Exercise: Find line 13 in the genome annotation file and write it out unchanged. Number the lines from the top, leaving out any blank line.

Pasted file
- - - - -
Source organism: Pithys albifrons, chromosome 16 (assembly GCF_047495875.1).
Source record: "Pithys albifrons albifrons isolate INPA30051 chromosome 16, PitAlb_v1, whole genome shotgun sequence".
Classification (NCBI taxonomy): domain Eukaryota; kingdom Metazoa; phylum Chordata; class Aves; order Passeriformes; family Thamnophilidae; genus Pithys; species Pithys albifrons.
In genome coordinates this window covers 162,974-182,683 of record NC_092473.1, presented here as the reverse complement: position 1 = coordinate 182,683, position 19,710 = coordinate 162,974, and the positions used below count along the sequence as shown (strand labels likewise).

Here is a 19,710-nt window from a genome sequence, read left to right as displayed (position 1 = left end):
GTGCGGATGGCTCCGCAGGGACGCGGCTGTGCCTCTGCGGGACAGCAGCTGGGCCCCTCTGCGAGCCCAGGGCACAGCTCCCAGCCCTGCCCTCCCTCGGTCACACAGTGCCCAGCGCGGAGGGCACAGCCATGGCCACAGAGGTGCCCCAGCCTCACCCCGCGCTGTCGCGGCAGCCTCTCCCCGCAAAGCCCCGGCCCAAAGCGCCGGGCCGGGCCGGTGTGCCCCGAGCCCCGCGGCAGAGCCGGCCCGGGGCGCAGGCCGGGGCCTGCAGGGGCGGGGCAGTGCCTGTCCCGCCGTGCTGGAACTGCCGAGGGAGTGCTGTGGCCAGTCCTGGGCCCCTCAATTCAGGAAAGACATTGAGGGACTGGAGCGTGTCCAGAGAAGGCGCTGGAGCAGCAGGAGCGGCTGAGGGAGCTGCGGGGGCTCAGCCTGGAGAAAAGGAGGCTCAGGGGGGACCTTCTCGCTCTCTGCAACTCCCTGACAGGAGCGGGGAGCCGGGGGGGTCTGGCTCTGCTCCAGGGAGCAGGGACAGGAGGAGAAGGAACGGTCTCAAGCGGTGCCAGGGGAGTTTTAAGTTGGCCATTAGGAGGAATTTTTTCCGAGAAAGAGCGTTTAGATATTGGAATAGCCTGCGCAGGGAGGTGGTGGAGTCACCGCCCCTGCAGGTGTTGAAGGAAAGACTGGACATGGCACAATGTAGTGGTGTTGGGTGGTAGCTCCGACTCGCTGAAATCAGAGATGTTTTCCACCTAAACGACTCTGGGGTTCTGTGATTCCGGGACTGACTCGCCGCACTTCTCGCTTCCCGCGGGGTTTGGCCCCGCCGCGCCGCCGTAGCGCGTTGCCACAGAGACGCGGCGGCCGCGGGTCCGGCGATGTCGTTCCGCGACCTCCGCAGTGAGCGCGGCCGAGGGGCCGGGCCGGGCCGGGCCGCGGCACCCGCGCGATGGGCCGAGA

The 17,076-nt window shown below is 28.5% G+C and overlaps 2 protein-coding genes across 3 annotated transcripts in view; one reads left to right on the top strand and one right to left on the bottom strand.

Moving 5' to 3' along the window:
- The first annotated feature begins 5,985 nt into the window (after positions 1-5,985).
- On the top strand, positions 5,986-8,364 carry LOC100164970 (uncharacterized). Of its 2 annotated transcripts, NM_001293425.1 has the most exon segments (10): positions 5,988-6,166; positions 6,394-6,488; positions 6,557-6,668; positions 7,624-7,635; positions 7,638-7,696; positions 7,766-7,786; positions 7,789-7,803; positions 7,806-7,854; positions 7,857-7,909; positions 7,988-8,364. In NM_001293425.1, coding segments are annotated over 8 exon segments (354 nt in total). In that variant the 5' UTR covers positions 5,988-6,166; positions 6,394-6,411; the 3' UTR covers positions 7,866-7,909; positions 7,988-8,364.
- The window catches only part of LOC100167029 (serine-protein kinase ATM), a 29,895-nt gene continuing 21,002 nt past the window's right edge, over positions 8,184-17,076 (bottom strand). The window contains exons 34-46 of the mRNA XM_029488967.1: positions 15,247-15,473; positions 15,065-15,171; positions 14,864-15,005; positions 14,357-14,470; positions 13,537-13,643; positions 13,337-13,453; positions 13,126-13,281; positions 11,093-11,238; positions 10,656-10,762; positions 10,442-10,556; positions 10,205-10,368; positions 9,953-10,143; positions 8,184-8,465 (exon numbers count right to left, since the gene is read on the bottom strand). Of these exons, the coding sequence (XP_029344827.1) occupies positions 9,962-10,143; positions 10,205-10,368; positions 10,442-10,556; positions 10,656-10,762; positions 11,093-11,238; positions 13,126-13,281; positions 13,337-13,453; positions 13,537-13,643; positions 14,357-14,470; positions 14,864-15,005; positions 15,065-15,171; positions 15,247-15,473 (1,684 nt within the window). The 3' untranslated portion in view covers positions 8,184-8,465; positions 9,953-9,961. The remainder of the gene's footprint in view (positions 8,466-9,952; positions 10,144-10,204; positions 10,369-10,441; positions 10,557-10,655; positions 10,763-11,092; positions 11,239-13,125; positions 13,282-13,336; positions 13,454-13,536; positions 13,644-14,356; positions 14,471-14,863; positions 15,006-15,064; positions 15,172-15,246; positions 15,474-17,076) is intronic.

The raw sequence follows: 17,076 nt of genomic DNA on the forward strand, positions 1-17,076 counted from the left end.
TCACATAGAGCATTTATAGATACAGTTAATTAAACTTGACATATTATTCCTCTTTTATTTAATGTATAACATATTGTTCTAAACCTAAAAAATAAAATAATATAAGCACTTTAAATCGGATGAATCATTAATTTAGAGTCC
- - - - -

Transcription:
TCACATAGAGCATTTATAGATACAGTTAATTAAACTTGACATATTATTCCTCTTTTATTTAATGTATAACATATTGTTCTAAACCTAAAAAATAAAATAATATAAGCACTTTAAATCGGATGAATCATTAATTTAGAGTCC